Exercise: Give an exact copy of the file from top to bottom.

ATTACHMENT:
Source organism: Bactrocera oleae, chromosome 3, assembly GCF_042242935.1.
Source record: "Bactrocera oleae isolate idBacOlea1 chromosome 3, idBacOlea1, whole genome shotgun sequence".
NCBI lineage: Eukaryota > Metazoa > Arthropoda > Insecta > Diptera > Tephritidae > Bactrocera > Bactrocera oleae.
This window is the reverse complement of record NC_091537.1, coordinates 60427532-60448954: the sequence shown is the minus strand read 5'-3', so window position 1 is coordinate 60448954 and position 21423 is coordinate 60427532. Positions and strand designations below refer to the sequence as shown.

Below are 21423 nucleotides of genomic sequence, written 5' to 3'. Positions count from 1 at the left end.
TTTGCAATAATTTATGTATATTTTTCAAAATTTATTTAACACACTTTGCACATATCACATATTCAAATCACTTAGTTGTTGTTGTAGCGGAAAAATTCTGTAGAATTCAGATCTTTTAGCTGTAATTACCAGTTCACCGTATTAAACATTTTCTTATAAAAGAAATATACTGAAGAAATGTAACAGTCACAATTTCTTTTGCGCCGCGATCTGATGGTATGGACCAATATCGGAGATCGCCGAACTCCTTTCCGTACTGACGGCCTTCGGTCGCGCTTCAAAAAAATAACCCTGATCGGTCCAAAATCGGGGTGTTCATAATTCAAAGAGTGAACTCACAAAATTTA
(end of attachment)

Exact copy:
Source organism: Bactrocera oleae, chromosome 3, assembly GCF_042242935.1.
Source record: "Bactrocera oleae isolate idBacOlea1 chromosome 3, idBacOlea1, whole genome shotgun sequence".
NCBI lineage: Eukaryota > Metazoa > Arthropoda > Insecta > Diptera > Tephritidae > Bactrocera > Bactrocera oleae.
This window is the reverse complement of record NC_091537.1, coordinates 60427532-60448954: the sequence shown is the minus strand read 5'-3', so window position 1 is coordinate 60448954 and position 21423 is coordinate 60427532. Positions and strand designations below refer to the sequence as shown.

Below are 21423 nucleotides of genomic sequence, written 5' to 3'. Positions count from 1 at the left end.
TTTGCAATAATTTATGTATATTTTTCAAAATTTATTTAACACACTTTGCACATATCACATATTCAAATCACTTAGTTGTTGTTGTAGCGGAAAAATTCTGTAGAATTCAGATCTTTTAGCTGTAATTACCAGTTCACCGTATTAAACATTTTCTTATAAAAGAAATATACTGAAGAAATGTAACAGTCACAATTTCTTTTGCGCCGCGATCTGATGGTATGGACCAATATCGGAGATCGCCGAACTCCTTTCCGTACTGACGGCCTTCGGTCGCGCTTCAAAAAAATAACCCTGATCGGTCCAAAATCGGGGTGTTCATAATTCAAAGAGTGAACTCACAAAATTTA